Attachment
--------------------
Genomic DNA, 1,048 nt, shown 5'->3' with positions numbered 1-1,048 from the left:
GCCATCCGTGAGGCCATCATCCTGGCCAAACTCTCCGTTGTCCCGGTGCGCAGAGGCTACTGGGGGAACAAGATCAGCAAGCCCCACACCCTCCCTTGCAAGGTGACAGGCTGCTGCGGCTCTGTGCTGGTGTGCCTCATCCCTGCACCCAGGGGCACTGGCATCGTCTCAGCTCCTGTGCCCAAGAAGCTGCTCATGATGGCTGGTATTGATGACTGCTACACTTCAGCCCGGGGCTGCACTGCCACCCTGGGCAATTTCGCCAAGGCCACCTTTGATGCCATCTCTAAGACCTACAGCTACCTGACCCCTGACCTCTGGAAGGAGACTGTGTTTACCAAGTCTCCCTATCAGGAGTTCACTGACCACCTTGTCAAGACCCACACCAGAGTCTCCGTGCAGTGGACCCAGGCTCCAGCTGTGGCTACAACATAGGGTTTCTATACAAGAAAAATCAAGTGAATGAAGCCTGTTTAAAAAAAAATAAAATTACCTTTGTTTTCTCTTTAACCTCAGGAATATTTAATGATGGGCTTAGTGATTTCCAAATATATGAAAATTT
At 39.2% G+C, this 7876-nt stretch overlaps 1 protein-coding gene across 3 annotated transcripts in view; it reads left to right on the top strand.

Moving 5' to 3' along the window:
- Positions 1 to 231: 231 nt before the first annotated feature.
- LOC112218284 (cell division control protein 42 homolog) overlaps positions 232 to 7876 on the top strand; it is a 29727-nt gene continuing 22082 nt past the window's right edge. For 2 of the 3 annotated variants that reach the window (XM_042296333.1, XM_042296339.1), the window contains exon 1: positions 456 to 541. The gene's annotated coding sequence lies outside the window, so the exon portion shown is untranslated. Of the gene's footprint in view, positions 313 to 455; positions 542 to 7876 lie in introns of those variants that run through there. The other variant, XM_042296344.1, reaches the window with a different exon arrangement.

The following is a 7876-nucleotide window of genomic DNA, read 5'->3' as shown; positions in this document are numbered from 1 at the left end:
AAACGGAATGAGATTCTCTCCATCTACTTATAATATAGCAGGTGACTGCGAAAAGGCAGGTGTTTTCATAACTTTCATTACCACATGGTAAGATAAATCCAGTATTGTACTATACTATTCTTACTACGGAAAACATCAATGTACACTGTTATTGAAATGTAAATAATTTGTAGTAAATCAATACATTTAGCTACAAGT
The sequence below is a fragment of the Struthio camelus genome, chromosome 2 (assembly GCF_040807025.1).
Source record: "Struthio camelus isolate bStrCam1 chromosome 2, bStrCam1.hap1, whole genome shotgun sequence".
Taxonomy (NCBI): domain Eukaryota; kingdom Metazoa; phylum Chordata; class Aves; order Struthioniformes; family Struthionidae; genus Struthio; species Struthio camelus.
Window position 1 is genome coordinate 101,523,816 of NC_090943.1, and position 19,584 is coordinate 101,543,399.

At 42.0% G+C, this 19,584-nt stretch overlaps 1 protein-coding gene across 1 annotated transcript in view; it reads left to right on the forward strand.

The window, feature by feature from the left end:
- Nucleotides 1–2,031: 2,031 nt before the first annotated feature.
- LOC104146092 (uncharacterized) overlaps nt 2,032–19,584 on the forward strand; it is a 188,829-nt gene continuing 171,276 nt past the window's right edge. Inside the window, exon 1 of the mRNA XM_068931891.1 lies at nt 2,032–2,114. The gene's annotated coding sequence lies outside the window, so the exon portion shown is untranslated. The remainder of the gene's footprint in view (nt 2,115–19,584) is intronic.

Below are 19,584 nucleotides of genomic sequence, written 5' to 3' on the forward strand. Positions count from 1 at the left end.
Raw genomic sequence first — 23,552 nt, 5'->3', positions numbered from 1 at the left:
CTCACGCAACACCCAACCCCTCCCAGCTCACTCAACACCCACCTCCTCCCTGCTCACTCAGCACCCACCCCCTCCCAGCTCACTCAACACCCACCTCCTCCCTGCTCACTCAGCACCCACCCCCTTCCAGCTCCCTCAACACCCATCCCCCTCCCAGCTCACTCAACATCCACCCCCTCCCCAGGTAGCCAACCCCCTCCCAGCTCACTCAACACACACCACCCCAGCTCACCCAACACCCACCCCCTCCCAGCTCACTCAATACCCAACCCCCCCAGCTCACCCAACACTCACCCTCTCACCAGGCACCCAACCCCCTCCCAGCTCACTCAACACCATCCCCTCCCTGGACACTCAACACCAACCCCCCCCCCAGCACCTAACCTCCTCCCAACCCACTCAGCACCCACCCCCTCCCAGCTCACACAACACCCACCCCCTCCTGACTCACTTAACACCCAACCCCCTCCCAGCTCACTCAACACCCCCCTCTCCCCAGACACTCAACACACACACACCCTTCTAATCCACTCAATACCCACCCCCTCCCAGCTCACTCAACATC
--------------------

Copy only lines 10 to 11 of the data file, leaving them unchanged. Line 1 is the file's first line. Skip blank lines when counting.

Source record: "Struthio camelus isolate bStrCam1 chromosome 2, bStrCam1.hap1, whole genome shotgun sequence".
Taxonomy (NCBI): domain Eukaryota; kingdom Metazoa; phylum Chordata; class Aves; order Struthioniformes; family Struthionidae; genus Struthio; species Struthio camelus.